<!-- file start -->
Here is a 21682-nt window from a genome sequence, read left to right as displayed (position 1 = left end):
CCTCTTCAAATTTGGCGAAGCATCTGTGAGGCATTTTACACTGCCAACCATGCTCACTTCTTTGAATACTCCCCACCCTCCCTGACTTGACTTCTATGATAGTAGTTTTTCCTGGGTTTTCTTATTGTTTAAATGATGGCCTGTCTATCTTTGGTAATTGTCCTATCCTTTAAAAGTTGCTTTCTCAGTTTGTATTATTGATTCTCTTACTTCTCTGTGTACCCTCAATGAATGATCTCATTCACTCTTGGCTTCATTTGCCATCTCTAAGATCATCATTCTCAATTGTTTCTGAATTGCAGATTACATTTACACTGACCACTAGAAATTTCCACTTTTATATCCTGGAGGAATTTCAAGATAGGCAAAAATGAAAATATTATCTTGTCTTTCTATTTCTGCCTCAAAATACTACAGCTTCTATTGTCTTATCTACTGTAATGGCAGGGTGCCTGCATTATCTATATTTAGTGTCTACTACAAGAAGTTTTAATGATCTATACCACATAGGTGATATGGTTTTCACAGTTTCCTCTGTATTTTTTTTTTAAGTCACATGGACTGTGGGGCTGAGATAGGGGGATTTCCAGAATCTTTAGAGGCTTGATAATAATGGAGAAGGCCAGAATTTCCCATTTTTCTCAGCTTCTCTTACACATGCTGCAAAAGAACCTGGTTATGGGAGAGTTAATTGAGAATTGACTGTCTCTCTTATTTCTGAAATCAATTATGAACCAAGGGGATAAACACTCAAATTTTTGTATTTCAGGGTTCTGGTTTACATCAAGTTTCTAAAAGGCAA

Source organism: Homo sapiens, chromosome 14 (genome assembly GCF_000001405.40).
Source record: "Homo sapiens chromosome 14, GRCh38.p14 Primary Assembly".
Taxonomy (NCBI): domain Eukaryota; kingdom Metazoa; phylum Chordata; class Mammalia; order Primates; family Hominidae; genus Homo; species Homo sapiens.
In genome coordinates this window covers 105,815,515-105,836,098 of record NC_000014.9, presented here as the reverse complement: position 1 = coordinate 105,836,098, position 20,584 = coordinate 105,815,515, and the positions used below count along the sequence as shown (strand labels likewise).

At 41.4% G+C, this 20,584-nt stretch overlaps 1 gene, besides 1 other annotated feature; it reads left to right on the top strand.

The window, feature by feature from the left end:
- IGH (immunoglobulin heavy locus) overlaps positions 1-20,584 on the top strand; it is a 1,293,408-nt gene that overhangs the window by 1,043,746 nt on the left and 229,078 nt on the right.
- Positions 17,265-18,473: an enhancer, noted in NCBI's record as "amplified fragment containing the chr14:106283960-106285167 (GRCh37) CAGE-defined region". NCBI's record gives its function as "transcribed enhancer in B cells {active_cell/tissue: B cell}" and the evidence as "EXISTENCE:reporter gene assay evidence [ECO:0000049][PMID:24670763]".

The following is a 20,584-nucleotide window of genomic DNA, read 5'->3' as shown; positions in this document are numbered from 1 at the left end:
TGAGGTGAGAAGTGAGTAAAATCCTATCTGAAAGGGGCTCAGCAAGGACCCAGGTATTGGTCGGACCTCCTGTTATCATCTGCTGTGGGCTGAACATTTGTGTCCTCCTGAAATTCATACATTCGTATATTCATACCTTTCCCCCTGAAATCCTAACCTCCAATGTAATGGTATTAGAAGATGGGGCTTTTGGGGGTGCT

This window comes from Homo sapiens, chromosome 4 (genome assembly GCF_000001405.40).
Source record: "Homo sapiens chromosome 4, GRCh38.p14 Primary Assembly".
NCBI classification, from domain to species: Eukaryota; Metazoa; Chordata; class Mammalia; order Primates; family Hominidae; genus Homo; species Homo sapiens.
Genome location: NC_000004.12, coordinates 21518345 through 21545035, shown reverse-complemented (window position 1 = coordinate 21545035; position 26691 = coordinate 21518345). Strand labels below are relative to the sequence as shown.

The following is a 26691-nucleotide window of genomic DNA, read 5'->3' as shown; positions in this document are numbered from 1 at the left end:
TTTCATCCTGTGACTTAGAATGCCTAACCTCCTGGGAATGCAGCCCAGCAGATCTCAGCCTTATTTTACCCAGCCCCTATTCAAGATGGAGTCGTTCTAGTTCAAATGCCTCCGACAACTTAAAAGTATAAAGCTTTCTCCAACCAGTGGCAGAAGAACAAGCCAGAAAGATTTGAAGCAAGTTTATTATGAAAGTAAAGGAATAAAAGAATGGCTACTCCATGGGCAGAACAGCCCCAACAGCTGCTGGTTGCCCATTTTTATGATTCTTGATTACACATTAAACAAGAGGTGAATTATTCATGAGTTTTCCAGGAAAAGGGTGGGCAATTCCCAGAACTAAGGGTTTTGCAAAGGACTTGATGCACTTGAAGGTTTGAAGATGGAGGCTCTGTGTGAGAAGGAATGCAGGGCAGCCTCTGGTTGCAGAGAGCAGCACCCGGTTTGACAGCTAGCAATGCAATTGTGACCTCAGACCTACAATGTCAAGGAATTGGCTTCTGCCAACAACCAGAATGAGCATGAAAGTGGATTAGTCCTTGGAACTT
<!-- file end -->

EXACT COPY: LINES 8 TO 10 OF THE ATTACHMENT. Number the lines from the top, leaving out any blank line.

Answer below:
The window, feature by feature from the left end:
- IGH (immunoglobulin heavy locus) overlaps positions 1-20,584 on the top strand; it is a 1,293,408-nt gene that overhangs the window by 1,043,746 nt on the left and 229,078 nt on the right.
- Positions 17,265-18,473: an enhancer, noted in NCBI's record as "amplified fragment containing the chr14:106283960-106285167 (GRCh37) CAGE-defined region". NCBI's record gives its function as "transcribed enhancer in B cells {active_cell/tissue: B cell}" and the evidence as "EXISTENCE:reporter gene assay evidence [ECO:0000049][PMID:24670763]".